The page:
It is well-known that bullying has a negative influence on the mental health of young children, but new research has found that bullying also changes brain development in adolescents.
Long-term impacts of bullying may include but are not limited to: anxiety, depression, increased feelings of sadness and loneliness, and changes in sleeping and eating patterns. Aside from the physical impacts of bullying, those who are bullied have lower grade point averages and standardized test scores.
Bullying is defined as any behavior where someone attempts to intimidate someone else.
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“It’s intimidation, intent to create fear … it’s really more about power than anything else.” said Dr. Dipesh Navsaria, from UW School of Medicine and Public Health.
Dr. Navsaria is also president of the Wisconsin Chapter of the American Academy of Pediatrics, and was interviewed by WPR about this new study. He described the long-term impacts of bullying as consequential to brain development.
The brain is sensitive, and how an individual interacts with the environment greatly affects it. Parts of the brain also differ in size according to what traits are most active, according to a UW study.
In people who are bullied, parts of the brain for “prosocial behavior, learning, curiosity and willingness to experience new situations are smaller,” Dr. Navsaria said. “Fear, self-defense, worry and self-preservation seem to be larger or more active.”
Trauma research on brain development has been around for over 20 years, according to Dr. Navsaria. It’s nothing new. What’s groundbreaking is this:
All previous studies have focused on ages 0-5, and now new data reveals “similar types of brain changes, except in adolescents.”
Dr. Navsaria goes on to describe various changes that parents and grade schools need to make in order to create a safe environment for bullied children. Yet, adolescents include college-age students who don’t get to see their parents daily nor attend a structured daily school. What are the repercussions, then, for students living away from home?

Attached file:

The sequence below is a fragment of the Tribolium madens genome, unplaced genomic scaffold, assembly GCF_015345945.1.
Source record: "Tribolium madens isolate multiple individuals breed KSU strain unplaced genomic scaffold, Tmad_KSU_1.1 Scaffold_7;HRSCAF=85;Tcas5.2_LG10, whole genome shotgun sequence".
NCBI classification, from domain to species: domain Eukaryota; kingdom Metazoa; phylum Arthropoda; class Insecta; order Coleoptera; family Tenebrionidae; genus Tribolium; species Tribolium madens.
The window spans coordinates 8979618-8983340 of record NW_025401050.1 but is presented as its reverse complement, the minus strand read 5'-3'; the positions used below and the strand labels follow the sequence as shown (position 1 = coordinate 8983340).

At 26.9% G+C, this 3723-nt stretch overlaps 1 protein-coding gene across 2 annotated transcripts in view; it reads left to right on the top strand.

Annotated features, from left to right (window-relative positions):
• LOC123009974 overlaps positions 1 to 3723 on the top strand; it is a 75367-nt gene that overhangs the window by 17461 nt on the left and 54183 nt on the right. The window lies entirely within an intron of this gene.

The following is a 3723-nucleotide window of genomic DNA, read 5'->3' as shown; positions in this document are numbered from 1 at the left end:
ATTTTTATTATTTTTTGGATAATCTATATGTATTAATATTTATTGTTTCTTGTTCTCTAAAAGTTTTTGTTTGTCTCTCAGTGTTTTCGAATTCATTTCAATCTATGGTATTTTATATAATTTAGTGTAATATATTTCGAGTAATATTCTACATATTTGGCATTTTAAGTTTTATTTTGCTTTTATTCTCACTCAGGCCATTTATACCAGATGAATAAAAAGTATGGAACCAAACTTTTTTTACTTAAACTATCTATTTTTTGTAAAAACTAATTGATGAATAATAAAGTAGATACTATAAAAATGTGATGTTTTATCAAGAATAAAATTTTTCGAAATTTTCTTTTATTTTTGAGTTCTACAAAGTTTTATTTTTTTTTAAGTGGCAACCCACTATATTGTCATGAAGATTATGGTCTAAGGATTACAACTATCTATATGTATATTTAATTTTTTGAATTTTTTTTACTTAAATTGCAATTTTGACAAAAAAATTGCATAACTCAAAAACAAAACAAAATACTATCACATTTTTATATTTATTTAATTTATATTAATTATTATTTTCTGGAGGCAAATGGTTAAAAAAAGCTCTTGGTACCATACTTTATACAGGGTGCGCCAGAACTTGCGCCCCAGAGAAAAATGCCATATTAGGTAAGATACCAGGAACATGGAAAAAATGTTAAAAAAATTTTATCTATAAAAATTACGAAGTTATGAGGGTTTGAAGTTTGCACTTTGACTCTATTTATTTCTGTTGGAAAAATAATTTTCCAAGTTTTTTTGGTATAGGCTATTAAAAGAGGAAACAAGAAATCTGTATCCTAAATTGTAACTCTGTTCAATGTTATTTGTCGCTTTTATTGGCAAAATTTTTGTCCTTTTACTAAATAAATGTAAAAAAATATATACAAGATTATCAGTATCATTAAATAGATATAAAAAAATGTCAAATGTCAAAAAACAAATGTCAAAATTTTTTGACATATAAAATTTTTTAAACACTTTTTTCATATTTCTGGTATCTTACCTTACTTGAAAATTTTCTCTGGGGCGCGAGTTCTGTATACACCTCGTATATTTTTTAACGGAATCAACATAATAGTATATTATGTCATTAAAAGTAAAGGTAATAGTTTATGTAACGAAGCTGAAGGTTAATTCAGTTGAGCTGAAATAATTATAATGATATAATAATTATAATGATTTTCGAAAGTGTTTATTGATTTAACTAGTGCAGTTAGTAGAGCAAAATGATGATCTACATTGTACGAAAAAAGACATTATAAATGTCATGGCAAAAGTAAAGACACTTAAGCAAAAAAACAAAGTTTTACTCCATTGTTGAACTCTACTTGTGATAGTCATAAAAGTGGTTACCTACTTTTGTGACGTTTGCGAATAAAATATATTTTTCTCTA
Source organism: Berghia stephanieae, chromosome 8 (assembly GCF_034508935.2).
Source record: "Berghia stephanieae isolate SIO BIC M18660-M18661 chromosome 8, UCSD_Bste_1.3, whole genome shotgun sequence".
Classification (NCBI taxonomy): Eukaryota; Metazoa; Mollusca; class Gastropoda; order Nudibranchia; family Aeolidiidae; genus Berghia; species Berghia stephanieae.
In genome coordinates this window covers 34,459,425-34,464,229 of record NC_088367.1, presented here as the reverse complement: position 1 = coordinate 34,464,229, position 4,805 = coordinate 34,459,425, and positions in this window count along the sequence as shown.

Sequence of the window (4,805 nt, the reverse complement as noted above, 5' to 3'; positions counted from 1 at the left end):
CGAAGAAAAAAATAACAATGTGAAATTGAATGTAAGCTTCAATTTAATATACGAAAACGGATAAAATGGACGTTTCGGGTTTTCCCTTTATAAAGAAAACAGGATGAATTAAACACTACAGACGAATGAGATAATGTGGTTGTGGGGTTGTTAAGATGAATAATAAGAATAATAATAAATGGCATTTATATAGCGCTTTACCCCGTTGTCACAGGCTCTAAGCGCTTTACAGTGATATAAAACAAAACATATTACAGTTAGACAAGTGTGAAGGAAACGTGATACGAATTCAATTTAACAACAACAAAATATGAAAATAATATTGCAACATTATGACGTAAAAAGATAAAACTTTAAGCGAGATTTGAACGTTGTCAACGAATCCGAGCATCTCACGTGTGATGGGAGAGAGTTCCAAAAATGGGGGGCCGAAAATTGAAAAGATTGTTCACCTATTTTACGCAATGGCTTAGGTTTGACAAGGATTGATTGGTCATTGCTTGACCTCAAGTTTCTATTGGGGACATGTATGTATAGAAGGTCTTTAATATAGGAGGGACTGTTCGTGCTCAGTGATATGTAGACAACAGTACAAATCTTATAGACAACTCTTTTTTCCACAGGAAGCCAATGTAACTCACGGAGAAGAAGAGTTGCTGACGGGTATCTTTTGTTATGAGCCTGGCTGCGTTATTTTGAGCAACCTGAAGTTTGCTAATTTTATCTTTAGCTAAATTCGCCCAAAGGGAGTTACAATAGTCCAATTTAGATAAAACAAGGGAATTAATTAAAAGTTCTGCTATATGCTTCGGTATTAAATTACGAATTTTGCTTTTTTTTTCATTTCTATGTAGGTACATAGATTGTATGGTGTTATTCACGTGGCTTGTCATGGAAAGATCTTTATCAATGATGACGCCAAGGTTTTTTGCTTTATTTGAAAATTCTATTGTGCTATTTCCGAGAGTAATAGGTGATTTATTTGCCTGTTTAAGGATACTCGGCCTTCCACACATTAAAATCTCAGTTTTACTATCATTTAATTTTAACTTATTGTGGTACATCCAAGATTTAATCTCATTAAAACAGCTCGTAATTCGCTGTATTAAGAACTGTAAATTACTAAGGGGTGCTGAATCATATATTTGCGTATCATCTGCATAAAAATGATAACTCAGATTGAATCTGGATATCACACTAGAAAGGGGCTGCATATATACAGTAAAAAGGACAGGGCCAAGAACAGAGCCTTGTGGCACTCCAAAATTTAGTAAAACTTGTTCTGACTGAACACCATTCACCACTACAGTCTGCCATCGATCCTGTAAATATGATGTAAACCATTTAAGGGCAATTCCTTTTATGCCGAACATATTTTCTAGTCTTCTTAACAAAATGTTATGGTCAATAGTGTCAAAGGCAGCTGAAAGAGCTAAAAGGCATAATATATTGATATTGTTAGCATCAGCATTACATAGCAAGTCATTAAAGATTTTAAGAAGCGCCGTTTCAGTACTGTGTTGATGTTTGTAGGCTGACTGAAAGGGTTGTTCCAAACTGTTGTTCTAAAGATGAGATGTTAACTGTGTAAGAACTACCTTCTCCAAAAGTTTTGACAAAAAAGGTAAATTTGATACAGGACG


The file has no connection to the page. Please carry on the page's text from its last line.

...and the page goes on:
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College life is stressful. Especially as a freshman, it takes a long time to find one’s way academically and extracurricularly. All too often, students take out this frustration on each other, but away at university, parents and other familiar faces are not around to offer comfort.
So, with an immense workload and the added pressures of social organizations, bullied adolescents bear the same struggles as young children, and then some.
Where can we turn for help?
University Health Services and the McBurney Disability Resource Center are a start. These two programs are here to assist with mental health and learning disabilities. While UHS is a great resource for talking to a professional, and the McBurney Center can accommodate students who can’t focus as clearly as their peers, there is still a puzzle piece missing. University health systems are only effective if they are sought out, and many students lack the knowledge or courage to take that first step.
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This is where we have room to grow. Students, professors and administrators must ban forces to encourage the creation of positive social norms. The more these programs are sought out, the more likely we are to see the effects of bullying decline.
Dr. Navsaria says the brain is always malleable, it’s just easier to change when the brain is young.
“You can still help a 50 year old, it’s just much harder the older you get,” he said.
Therefore, there is a light at the end of the tunnel. While this new research raises concerns, it is just information to help us remedy an already relevant problem. Now, students, administration and families can understand the long-term repercussions for not getting an adolescent the care they need and deserve. With consistent attention and community support, we can kick bullying off campus.
If you or someone you know is struggling with bullying, mental health or a learning disability, considering using the appropriate resource(s): UHS Mental Health Services, UHS Parents Information, McBurney Disability Resource Center, Bullying Hotline, to name a few.
Emma Axelrod ([email protected]) is a sophomore studying political science and journalism.